DataBeat 2014: Analytics 3.0 and the Data Bottleneck

The following post explores just one of the many talks at DataBeat 2014. To find out more about DataBeat 2014, check out our recap here.

DataBeat 2014 kicked off with a keynote speech from author Tom Davenport, whose latest book Big Data @ Work has been receiving high praise since its publication. He spoke on the data bottleneck and the emergence of an Analytics 3.0 world. We’ve come a long way from the “Analytics 1.0″ world of the 1990s and earlier, which dealt with small structured data. Those data included easily accessible attributes like customer profiles, billing trends, and various marketing stats. Data scientists of the time (referred to by other names) were focused mostly on descriptive analytics and reporting rather than anything predictive.

We may have left this focus behind, but many companies are still immersed in the Analytics 2.0 era, Davenport says, an outlook, which takes as its subject “big data,” messy qualitative factors like customer experience and customer satisfaction. These data are largely unstructured and often represent a large time investment for data scientists as they struggle to bring data under control in clean datasets.

The Analytics 3.0 world, however, focuses not on big or small data, but the more aptly titled “all” data. Whether the data at hand is structured or unstructured, Analytics 3.0 effectively combines the problems and opportunities of Analytics 1.0 and 2.0, presenting data scientists with big data and small data from a wide variety of sources. In this new world, analytics is used to create data products and support industrialized decision processes. Predictive analytics is also king here.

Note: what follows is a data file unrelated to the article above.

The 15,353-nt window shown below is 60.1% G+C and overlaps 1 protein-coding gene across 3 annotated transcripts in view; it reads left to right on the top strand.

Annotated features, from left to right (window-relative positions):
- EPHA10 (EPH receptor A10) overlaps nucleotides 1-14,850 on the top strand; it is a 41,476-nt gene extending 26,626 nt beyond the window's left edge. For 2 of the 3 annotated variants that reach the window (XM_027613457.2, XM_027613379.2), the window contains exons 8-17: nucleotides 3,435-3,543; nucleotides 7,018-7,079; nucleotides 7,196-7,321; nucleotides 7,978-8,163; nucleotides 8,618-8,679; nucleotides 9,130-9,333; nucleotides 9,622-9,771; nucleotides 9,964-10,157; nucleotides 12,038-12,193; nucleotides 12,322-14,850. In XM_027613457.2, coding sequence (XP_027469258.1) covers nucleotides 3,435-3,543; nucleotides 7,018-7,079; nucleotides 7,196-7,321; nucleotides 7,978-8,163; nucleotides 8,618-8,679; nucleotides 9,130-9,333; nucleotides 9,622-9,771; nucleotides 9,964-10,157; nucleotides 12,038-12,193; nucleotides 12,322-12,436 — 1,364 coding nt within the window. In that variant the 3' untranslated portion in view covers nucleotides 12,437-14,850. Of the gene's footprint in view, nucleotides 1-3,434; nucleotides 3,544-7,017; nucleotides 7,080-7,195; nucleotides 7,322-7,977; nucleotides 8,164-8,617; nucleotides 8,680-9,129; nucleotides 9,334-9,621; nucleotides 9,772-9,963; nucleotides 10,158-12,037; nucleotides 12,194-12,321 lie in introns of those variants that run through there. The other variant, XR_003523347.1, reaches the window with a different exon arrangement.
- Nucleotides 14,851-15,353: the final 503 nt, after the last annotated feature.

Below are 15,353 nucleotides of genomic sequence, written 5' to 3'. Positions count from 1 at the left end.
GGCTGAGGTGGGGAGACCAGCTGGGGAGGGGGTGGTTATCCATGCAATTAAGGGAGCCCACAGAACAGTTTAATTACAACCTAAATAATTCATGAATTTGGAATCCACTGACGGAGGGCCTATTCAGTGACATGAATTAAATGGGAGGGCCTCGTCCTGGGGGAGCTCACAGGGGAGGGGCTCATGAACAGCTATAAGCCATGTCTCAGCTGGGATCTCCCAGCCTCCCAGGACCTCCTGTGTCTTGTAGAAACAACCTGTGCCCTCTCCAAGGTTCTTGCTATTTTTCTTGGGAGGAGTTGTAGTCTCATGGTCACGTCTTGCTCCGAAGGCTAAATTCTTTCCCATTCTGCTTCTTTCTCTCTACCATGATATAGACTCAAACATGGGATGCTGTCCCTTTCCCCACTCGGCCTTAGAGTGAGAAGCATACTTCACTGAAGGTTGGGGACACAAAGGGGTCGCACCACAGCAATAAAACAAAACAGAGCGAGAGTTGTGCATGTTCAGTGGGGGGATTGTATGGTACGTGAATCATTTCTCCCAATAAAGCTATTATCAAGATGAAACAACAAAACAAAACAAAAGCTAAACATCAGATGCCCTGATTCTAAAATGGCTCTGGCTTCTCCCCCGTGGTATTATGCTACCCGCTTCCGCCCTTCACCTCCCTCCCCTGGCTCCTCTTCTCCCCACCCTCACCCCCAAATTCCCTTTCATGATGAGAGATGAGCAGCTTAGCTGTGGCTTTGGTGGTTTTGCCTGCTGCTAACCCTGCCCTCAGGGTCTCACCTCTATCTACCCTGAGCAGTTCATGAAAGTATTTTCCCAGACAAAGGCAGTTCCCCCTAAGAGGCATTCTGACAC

The problem? The more sources and types of data you have, the more time you’ll spend cleaning your datasets. Already, an estimated 80 percent of a data scientist’s time is spent cleaning and organizing the data at hand via munging, extracting, filtering, and cleaning. Davenport calls this data “plumbing,” the less glamorous side of the sexiest job of the 21st century.

One thing is apparent: We have to get a handle on the time required to clean datasets before the Internet of Things comes fully online. Connected devices already bring all types and formats of data from many different sources. If we wait until the entire world is connected, data science as a field will drown in the deluge. Data scientists, after all, need to be “on the bridge” of an organization, said Davenport. With their skills, it’s important that they be involved in developing product and services for customers, not doing backroom decision making or spending their time cleaning data.

So how can you leave behind Analytics 2.0 and join in with the Analytics 3.0 world? Davenport believes that companies must do two things: attain a basic data management capability and product service innovation, and then adopt a new approach to data integration and curation. Then, and only then, will today’s data scientists overcome the data bottleneck and join in on the era of Analytics 3.0.

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